Venice, exams, work experience

After my two-week work placement at BBC Newcastle (where my chocolate brownies went down a treat), I went to Venice for a few days with my Mom and Stepdad. We stayed in a lovely hotel on the Grand Canal called the Al Ponte Antico Hotel, where we enjoyed this amazing view of the Rialto Bridge every evening as we sipped apéros on the terrace.

Venice is an absolute wonder of a city. I found myself fascinated with every aspect of it and asking so many questions; where is the nearest hospital and how do they get to it? How do they collect rubbish or deliver big items? What happens when it rains? All things people living on mainland take for granted.

We did so much in Venice but my favourites were the Peggy Guggenheim Museum in Dorsoduro. The gallery is Peggy’s old home and features her personal modern art collection and temporary exhibits. There are some beautiful works by Kandinsky and Chagall, as well as some bizarre sculptures in the garden and landing deck on the Grand Canal. The Cimitero di San Michele is a lovely place to visit, despite being a graveyard! It is beautiful and tranquil and nothing like as eerie as say Père Lachaise in Paris. Stravinsky, Diaghilev and Ezra Pound were laid to rest there.

We ate so much seafood! We found an amazing restaurant off the main drag – definitely one not known to tourists but full of Venetians – called the Al Fontego dei Pescatori. The owner and chef is called Lolo and he was so attentive, telling us what was best on the menu that day and recommending some amazing wines. I ate scallop and courgette gnochetti and then a gorgeous tuna steak with a sesame crust.

There are some beautiful islands to the northeast of Venice too, and these are definitely worth a visit to get away from the main hub. Murano is famous for its glass and is absolutely bursting with shops selling jewellery, bowls, glasses and much more. It has become just as touristy as Venice, though, and much of the glass is actually mass-produced in China, but it’s lovely for a stroll around and to look in the independent showrooms.  

Burano, further afield, is absolutely gorgeous. All the houses are painted different colours – supposedly so that fishermen can recognise their homes after a day out on the water.

There is also a sense of sadness, though, about Venice. Many of the buildings are sinking into the water and have become crooked and creaky. It initially adds to the ethereal feel of the place but when you think that in however many years, it may not be possible to live in or visit Venice anymore, it’s really quite sad. But it is absolutely a must-visit city, definitely before it’s too late!Exams

And then after our beautiful holiday in Venice came the horrible mundanity of three weeks of revision and exams. All in all, I think they went well and that’s the MA done and dusted. How time has flown.

Work experience at BBC Radio Newcastle

Tomorrow is my last day of work experience at BBC Radio Newcastle and as my freshly-baked batch of thank you chocolate brownies cool off in the kitchen, I thought I’d take a moment to gather my thoughts and write about my experience. I’m feeling a little sad about leaving. The past two weeks have gone by so quickly; I have done so much, yet I feel like there is still so much I could do there.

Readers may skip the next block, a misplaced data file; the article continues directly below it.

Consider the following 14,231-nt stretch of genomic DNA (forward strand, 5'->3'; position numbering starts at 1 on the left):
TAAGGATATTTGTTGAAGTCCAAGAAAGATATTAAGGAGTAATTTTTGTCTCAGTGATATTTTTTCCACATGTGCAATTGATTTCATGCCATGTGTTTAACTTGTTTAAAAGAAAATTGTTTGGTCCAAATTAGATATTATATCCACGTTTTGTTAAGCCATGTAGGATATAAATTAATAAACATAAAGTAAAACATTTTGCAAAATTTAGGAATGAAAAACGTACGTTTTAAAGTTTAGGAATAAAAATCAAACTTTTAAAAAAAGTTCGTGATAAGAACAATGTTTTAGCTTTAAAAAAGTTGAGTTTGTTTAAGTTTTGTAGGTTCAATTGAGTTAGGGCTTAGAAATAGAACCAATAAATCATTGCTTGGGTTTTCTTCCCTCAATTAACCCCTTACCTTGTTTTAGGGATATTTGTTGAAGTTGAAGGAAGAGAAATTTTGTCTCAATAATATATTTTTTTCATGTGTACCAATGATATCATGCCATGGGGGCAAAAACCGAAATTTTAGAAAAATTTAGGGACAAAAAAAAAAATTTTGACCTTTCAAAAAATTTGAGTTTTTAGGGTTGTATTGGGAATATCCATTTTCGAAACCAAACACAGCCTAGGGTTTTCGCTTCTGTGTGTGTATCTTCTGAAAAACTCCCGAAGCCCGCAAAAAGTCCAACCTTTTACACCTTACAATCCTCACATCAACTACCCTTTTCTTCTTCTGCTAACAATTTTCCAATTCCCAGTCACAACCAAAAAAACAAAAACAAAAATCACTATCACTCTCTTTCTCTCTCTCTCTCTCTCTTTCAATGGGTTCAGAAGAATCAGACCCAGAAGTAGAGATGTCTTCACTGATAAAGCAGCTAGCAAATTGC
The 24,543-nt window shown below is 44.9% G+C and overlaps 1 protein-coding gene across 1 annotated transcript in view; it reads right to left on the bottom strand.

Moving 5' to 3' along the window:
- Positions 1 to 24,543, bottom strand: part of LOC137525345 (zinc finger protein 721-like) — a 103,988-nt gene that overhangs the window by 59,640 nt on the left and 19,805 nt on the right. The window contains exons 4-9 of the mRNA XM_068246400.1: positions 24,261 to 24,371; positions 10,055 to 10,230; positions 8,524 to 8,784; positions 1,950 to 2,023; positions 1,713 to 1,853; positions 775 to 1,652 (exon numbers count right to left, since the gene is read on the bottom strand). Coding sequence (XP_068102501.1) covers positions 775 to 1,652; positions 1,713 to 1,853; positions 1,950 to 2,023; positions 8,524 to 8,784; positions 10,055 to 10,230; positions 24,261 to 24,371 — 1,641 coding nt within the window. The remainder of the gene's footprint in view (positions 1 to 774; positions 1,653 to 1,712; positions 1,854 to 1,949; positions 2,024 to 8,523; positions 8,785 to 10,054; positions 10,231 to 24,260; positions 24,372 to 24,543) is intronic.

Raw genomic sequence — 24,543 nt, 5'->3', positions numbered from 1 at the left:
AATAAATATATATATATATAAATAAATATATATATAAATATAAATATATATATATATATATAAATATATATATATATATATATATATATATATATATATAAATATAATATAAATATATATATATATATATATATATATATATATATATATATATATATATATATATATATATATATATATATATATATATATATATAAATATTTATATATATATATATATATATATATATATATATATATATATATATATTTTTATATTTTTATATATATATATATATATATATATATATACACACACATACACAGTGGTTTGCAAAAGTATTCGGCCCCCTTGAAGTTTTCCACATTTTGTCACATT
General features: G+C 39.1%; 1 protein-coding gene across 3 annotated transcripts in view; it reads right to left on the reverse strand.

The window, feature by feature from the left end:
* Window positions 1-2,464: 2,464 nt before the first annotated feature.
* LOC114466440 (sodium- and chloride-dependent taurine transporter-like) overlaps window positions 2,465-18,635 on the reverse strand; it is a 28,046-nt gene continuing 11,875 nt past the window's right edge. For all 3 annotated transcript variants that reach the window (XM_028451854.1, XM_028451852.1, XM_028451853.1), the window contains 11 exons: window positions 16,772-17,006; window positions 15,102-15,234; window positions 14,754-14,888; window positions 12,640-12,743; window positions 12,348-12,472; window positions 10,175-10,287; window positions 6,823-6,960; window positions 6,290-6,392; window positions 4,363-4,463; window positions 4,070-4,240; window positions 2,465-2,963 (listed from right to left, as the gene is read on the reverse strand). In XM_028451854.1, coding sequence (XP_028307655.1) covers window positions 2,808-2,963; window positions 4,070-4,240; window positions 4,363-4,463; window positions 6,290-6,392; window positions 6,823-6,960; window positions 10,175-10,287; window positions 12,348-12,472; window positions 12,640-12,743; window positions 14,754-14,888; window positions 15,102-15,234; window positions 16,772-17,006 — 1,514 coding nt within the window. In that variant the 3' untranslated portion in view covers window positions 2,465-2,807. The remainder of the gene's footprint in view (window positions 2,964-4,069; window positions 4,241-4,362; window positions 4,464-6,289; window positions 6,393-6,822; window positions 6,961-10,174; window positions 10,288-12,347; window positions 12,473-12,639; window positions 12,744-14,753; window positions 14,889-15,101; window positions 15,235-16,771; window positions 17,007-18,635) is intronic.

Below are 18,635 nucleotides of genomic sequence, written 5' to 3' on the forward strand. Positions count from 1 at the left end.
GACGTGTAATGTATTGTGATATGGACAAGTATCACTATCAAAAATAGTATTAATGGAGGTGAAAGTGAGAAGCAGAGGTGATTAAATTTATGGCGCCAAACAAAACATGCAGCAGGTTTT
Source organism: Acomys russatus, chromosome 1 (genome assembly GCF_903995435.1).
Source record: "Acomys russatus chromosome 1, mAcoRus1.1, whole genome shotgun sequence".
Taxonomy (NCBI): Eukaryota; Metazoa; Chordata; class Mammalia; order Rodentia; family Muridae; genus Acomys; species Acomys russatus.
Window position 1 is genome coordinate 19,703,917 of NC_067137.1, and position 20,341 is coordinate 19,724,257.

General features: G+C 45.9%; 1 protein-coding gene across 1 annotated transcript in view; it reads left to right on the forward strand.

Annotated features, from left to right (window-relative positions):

For the last few days, I’ve been working on the Jonathan Miles mid-morning show, which has been great fun. The style of the show has allowed me to be more creative than working on the drive-time show, which is very much an extended news programme. The team has so many amazing ideas for future shows that I really want to be a part of developing them and seeing them go out on air.

My first few days at the station were spent going through many online modules, teaching me all about editorial guidelines, health and safety and breach of confidentiality. After all that came the good stuff. I went up to Holy Island in Northumbria with one of the Breakfast show reporters, Fiona Marley Paterson, to see what residents and visitors thought of the big, electronic signs at either end of the causeway placed to display safe crossing times.

I’ve done my fair share of gathering vox pops too, on the Olympics, plain cigarette packaging, and children not playing outdoors enough. I’ve done a decent amount of phone-bashing; following up ideas for stories (some that worked and some that didn’t) and asking guests to come on the airwaves and speak with Alfie and Charlie, the lovely Breakfast show presenters.

And of course, I’ve met some truly lovely people at BBC Newcastle. People have gone out of their way to help me and make sure I’m coping with editing clips on RadioMan and not getting lost in the (at first) terribly confusing ENPS system. (I think I can consider getting used to ENPS one of my biggest achievements from my work placement.) I hope my chocolate brownies go some way to expressing my gratitude for all their help and I really hope I can stay in touch with everyone.

All in all, I have really enjoyed my time with BBC Radio Newcastle and I’m going to miss the buzz of being in a newsroom as breaking news stories come in, as people secure that all-important interview or as a whole day of phone-bashing and cutting audio pays off to form an interesting and entertaining news feature. My work placement with the Kentish Gazette cannot come round quickly enough.